Tag Archives: Anthony Kennedy

A political ad for a SCOTUS nominee?

I thought I might have been the only American who found this strange. I was wrong.

A friend of mine posted a pithy question on Facebook that asks: Who the hell runs an ad backing a Supreme Court nominee?
What is he, soap? Fast food?

Maybe you’ve seen the political ad. A young law clerk who describes herself as a Democrat sings the praises of Brett Kavanaugh, who’s been nominated for a seat on the U.S. Supreme Court; if he’s approved — and he will be — Kavanaugh will fill the spot held since 1988 by Justice Anthony Kennedy.

But my friend is correct. The ad touting Kavanaugh as if he’s a partisan politician seems to cheapen the entire endeavor of senatorial confirmation.

Very strange. In my humble view.

SCOTUS pick fueled by ratings

Donald J. Trump just cannot shuck his past as a TV celebrity.

Thus, the president of the United States plans to announce his selection to the U.S. Supreme Court at 9 p.m. Monday.

That’s prime time, man!

Many millions of eyes will be on him when he trots out the next nominee to the court, the individual who is expected to succeed Justice Anthony Kennedy, who’s retiring at the end of the month.

I won’t belabor the point, but it does seem cheesy and it seems to devalue the importance of the selection. I remain somewhat concerned that when Trump announces the name of the individual that he’s going to make this event more about him than about the person who’ll don the black robes and make critically important decisions that affect all Americans.

That’s the Trump way.

Will the SCOTUS pick adhere to the RBG Rule?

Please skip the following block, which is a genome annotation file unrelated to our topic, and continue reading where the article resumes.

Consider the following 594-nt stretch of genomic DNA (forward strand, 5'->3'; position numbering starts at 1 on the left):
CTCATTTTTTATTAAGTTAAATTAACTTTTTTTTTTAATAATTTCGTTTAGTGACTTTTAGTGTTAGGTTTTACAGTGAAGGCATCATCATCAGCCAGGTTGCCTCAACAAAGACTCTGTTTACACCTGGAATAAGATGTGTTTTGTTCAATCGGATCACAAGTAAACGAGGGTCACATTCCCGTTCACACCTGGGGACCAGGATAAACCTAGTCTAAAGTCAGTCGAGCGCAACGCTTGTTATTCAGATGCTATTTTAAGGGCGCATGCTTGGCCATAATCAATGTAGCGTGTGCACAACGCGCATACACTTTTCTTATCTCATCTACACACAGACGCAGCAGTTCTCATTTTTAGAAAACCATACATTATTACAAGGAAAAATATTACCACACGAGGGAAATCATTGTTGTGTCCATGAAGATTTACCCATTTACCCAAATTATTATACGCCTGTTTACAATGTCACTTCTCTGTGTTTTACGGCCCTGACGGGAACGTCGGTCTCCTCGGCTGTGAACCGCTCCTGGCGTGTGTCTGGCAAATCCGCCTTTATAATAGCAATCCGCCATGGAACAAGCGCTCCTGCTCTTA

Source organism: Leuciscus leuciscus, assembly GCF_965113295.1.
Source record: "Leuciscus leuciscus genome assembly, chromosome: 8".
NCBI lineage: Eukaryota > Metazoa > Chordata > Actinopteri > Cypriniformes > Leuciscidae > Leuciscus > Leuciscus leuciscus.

I’ve been hearing some chatter in recent days about the RBG Rule, named after Supreme Court Justice Ruth Bader Ginsburg.

President Clinton nominated Justice Ginsburg to the high court in 1993 and she promptly made one thing clear: She would not comment on any question that she believed could compromise the integrity of a decision she might make in a future court hearing.

Her intention was to avoid revealing how she might rule.

The RBG Rule has stood the test of time over the past 25 years.

Donald J. Trump is set to select someone to succeed Justice Anthony Kennedy, who is retiring at the end of this month after 30 years on the Supreme Court.

Here’s my hope for the next pick: He or she should make the same pledge that RBG made in 1993. What’s more, liberal members of the U.S. Senate Judiciary Committee, which will consider the merits of this nomination, should honor that nominee’s pledge … if the nominee makes it.

There likely will be plenty of grist to pore through once the president reveals the identity of his nominee. I keep hearing that all the finalists the president is considering have considerable judicial experience and have developed lengthy and clearly defined paper trails that reveal much about their judicial philosophy.